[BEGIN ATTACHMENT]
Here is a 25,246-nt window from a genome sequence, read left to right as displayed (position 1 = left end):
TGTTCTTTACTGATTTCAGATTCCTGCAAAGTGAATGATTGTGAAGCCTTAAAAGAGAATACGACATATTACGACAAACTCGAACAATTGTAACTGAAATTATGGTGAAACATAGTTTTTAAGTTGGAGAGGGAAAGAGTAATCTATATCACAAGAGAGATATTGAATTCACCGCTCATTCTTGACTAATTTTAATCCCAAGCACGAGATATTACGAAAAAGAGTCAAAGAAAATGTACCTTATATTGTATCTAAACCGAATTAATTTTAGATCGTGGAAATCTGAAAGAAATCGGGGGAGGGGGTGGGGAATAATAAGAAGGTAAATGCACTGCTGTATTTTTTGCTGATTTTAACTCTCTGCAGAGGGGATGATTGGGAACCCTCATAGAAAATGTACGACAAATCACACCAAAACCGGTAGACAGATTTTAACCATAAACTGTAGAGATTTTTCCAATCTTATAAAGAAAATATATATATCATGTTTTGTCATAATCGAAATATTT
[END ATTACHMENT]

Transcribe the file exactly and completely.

Here is a 25,246-nt window from a genome sequence, read left to right as displayed (position 1 = left end):
TGTTCTTTACTGATTTCAGATTCCTGCAAAGTGAATGATTGTGAAGCCTTAAAAGAGAATACGACATATTACGACAAACTCGAACAATTGTAACTGAAATTATGGTGAAACATAGTTTTTAAGTTGGAGAGGGAAAGAGTAATCTATATCACAAGAGAGATATTGAATTCACCGCTCATTCTTGACTAATTTTAATCCCAAGCACGAGATATTACGAAAAAGAGTCAAAGAAAATGTACCTTATATTGTATCTAAACCGAATTAATTTTAGATCGTGGAAATCTGAAAGAAATCGGGGGAGGGGGTGGGGAATAATAAGAAGGTAAATGCACTGCTGTATTTTTTGCTGATTTTAACTCTCTGCAGAGGGGATGATTGGGAACCCTCATAGAAAATGTACGACAAATCACACCAAAACCGGTAGACAGATTTTAACCATAAACTGTAGAGATTTTTCCAATCTTATAAAGAAAATATATATATCATGTTTTGTCATAATCGAAATATTT